A little over a year ago I came across a small vacant house for sale in Nashville, TN near one of my target investment areas. I spoke with the owner over the phone about some of the facts of the house and got as much information as I could. He was a friendly guy with a southern accent, what many from this region would call “a good ol’ boy.” His asking price was $40,000, which was incredibly cheap, but the house was only 672 square feet and it had been moved to that parcel from a different location. The fact that it hadn’t been built on-site was definitely a concern for future resale, as many buyers worry about the unusual. I asked him what his lowest price was for an all cash, no contingency offer, with no inspections and a quick closing. He said $30,000. Wow. Had I really gotten a drop of 25% of the sales price that fast? Could it be that easy? My typical negotiating approach is to initially get the seller to say their lowest price and then counter-offer a bit below that. I got him down $10,000 with one question. That was sweet, but I wasn’t satisfied. How cheap could I get this little cottage for?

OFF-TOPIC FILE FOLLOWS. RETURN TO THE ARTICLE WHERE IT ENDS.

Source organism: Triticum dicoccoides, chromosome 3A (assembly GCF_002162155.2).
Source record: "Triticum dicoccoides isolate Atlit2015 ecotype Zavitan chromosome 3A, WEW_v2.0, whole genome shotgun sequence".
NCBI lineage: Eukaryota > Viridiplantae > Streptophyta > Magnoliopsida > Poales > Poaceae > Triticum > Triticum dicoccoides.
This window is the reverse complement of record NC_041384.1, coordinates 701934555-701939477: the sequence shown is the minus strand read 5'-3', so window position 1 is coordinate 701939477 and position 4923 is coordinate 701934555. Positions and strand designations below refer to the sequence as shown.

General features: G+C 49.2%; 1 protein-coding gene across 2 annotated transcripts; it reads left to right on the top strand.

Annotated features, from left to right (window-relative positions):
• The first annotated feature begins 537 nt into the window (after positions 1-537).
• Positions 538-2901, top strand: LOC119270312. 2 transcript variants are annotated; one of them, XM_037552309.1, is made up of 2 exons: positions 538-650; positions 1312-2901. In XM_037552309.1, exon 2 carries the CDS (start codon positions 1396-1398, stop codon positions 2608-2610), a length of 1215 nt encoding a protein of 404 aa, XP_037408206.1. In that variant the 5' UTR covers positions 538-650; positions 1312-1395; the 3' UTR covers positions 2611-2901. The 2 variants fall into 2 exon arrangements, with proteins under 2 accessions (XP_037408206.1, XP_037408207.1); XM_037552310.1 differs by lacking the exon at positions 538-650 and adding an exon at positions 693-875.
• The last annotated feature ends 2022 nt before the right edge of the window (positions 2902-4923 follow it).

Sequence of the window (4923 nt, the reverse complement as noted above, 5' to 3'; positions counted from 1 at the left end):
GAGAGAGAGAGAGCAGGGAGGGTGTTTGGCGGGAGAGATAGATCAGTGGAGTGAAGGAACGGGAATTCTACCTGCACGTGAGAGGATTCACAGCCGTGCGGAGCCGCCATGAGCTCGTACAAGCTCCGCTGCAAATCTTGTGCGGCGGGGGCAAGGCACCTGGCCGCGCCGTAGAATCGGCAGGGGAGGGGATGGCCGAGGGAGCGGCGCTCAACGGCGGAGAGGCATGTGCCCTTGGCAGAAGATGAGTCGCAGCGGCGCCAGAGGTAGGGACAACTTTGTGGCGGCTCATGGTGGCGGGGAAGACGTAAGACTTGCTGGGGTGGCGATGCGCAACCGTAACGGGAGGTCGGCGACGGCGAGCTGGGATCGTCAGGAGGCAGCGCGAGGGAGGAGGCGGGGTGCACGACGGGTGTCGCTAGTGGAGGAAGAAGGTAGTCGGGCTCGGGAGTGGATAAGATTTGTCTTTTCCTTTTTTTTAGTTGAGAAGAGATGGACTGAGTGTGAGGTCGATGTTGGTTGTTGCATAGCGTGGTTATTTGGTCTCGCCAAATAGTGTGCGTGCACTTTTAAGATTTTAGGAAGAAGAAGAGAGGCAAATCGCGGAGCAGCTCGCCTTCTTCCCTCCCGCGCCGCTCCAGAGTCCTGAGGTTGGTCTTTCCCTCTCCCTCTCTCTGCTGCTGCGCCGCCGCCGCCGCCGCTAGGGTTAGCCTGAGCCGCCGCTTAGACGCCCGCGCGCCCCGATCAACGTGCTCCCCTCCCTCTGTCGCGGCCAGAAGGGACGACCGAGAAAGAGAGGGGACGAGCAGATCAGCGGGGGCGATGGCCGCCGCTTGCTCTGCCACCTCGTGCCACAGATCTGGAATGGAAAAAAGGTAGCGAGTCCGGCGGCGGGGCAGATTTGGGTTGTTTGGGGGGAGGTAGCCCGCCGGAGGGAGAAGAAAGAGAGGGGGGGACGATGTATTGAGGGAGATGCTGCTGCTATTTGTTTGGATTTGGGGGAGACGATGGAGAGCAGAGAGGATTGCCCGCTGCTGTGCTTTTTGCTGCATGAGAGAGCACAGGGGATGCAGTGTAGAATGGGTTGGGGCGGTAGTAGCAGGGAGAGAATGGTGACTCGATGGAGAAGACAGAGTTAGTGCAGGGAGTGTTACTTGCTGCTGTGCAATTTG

Price anchoring is a concept that arises frequently in real estate investing whether the involved parties are aware of it or not. The anchor is a number, a starting place of sorts, commonly used in pricing that has a tendency to pull the negotiations toward it. The effects it has can be dramatic. One must be aware of when an anchor is in play and if it working positively or negatively.
Rolf Dobelli states in his book The Art of Thinking Clearly, “The more uncertain the value of something -such as real estate, company stock, or art- the more susceptible even experts are to anchors.”